Not just the infinite amount of fuel, of course I mean all the other limitations that special relativity would place on say Discovery traveling at or attempting light speed.

12. Jan 8, 2013

### mnielsen1

Anyone have an idea on the effects of Hawking radiation yet? Obviously we are not going to quit with this idea, but what are some possibilities for sheilding? Of course the ship can't be huge, the negative or exotic matter already has to be more than the universe???

13. Jan 8, 2013

### Simon Bridge

What on?

Hawking radiation is black body radiation that is predicted to be emitted by black holes, due to quantum effects near the event horizon. It's effect would be just the same as any other black-body radiation - there's nothing special about the radiation itself. But what has this to do with the warp drive?

14. Jan 8, 2013

### mnielsen1

My bad, I hadn't read the paper yet. I saw the special on "how the universe works" I think it was and then stumbled upon this forum as I was looking up the warp drive. I understand the idea about it. My son Aspen (4) and I are very much into space and time. For instance, we were in the doctor's office and he quoted that another planet had crashed into Earth and the debris had created the moon. He explained it in much more detail and anunciated very clearly. no one, not my wife and he does not go to school yet, or his older brother, has every told him this stufff. I asked him how he knew this and he cocked an eye, looked up as if to the sky and said," I figured it out."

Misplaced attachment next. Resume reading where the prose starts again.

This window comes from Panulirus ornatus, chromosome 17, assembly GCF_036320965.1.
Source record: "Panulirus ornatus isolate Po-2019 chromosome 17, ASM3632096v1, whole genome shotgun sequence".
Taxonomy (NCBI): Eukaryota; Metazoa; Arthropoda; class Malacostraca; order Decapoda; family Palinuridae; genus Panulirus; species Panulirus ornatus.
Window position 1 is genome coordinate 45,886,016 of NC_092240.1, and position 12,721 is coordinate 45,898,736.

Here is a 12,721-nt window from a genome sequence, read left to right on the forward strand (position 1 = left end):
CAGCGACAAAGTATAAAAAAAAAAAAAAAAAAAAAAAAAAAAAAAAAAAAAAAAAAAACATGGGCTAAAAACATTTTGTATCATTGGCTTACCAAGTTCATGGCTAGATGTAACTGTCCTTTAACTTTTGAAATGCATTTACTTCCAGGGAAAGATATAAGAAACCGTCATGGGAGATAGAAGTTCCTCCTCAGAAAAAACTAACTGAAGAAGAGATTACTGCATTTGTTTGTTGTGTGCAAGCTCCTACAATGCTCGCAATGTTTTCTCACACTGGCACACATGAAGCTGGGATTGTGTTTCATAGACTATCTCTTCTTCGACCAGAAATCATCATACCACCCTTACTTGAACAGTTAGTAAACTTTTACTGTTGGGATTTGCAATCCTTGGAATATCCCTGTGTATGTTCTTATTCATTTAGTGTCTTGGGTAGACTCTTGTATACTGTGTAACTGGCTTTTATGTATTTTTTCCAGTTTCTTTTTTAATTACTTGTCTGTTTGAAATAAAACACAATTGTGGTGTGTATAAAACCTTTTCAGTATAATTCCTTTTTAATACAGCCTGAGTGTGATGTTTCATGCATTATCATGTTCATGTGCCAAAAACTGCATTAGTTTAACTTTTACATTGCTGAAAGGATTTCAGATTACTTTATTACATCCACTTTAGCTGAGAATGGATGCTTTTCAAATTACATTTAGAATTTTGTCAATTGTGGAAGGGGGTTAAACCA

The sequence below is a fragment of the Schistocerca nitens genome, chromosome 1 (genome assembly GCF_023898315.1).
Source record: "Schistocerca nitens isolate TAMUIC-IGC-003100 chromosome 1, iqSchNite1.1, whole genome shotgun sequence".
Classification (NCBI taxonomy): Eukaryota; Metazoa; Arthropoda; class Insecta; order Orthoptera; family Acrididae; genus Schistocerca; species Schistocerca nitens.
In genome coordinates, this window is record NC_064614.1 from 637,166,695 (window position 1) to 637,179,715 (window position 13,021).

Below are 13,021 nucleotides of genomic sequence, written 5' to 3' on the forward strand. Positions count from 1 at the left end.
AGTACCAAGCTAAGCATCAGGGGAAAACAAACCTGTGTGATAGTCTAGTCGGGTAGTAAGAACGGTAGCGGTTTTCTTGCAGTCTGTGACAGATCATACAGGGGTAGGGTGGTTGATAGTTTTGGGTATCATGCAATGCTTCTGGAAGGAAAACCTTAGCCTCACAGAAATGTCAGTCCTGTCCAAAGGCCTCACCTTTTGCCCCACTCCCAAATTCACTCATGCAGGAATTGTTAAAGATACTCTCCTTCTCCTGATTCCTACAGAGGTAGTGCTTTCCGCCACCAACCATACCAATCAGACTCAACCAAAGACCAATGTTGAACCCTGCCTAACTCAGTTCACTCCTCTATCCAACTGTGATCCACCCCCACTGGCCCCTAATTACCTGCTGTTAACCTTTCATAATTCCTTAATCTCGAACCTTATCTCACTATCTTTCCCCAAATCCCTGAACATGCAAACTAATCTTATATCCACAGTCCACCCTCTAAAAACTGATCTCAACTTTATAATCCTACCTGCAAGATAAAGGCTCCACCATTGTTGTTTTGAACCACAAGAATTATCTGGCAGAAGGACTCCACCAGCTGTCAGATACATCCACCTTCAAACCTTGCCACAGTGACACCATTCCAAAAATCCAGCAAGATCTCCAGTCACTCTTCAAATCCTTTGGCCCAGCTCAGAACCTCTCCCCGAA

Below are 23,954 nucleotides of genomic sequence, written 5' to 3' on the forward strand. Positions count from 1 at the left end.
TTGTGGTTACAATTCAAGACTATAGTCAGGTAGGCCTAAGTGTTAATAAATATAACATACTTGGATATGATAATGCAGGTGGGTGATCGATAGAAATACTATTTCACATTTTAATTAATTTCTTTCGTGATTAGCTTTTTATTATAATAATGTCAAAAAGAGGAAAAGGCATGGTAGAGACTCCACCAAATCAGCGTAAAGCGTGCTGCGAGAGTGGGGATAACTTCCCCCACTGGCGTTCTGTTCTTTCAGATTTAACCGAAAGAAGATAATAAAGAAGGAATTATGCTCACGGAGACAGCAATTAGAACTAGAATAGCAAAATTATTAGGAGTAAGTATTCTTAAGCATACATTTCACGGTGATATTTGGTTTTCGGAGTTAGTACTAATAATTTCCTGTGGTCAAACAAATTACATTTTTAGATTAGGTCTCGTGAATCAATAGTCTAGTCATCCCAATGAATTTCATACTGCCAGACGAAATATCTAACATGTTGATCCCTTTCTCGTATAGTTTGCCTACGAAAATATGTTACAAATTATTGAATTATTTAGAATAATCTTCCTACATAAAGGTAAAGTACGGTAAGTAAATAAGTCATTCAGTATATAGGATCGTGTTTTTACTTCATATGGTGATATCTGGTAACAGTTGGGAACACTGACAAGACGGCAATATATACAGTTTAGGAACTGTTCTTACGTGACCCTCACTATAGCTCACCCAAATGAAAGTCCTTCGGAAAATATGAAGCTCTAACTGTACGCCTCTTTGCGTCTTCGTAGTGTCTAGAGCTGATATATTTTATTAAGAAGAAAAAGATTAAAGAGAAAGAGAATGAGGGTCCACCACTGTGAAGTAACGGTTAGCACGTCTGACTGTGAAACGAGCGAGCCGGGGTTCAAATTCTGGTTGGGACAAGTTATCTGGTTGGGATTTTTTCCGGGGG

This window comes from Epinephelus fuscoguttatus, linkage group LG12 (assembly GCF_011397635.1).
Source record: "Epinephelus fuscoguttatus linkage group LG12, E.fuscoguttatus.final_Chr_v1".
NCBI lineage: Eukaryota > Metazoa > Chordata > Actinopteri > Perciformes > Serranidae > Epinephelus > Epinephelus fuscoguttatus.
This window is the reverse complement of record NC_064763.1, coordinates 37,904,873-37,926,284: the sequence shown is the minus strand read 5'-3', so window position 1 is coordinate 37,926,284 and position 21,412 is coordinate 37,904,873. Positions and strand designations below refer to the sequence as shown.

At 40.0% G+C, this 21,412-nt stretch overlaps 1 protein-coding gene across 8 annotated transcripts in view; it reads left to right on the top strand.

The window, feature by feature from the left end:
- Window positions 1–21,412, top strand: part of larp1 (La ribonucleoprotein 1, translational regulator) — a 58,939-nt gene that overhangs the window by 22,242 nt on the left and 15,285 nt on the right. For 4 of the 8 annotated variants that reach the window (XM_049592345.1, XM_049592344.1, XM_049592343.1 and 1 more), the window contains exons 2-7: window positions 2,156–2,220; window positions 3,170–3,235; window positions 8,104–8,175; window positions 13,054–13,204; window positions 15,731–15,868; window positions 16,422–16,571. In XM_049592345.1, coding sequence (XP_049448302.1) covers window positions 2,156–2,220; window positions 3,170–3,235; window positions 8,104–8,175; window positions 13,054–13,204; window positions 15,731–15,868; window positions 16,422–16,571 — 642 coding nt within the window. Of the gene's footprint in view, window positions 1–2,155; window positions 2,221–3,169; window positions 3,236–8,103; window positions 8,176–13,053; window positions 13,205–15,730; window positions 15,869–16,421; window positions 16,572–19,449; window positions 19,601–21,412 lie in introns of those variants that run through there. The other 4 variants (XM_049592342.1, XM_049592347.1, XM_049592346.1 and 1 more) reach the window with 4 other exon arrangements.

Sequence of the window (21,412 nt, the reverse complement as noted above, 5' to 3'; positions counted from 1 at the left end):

Anyway, I had heard some scuttle-butt and read around the net that Hawking radiation would eventually cook those inside the craft using this Alcubierre drive. I have understood since the idea was proposed that this was emitted from dark bodies i.e. black holes and that sort of thing. Before I read the paper I knew that it was going to need some sort of exotic matter and had read of worry of Hawking radiation. Basically...jumped the gun. I just assumed that the scuttle-butt I heard was somehow attaching Hawking radiation to exotic matter.
So, by what does Alcubierre mean by exotic matter...whatever works???

15. Jan 8, 2013

### Simon Bridge

16. Jan 9, 2013

### mnielsen1

First you start loving physics and fall in love with space, then join the military, have a family, raise some kids and like me get back into exploring the cosmos and realise that the physics world is a bunch of kids having a pissing contest. Ever notice that? lol

I am by no means Einstein, Kaku, or Tyson but whenever something seems impossible we always exceed it. if not, we would probably still be sleeping in caves.

17. Jan 9, 2013

### Staff: Mentor

That's not a property of the physics world, it's a property of the internet
PF is better than a lot of it - at least there are some grown-ups around

We use the word "impossible" in at least three different ways:
1) Impossible using any currently imaginable technology; In the 18th century flying to the moon was impossible, but by the 20th century it was different story.
2) Impossible unless our current theories are wrong. Perpetual motion machines would fall in this category.
3) Mathematically impossible, like finding integers I and J such that (I/J)2=2.

#1 has a pretty poor track record, #2 impossible has generally held up pretty well, and the #3 stuff you can take to the bank.

18. Jan 9, 2013

### mnielsen1

Amen

19. Jan 9, 2013

### mnielsen1

Looking at PF i do see that, love the conversation

20. Jan 9, 2013

### George Jones

Staff Emeritus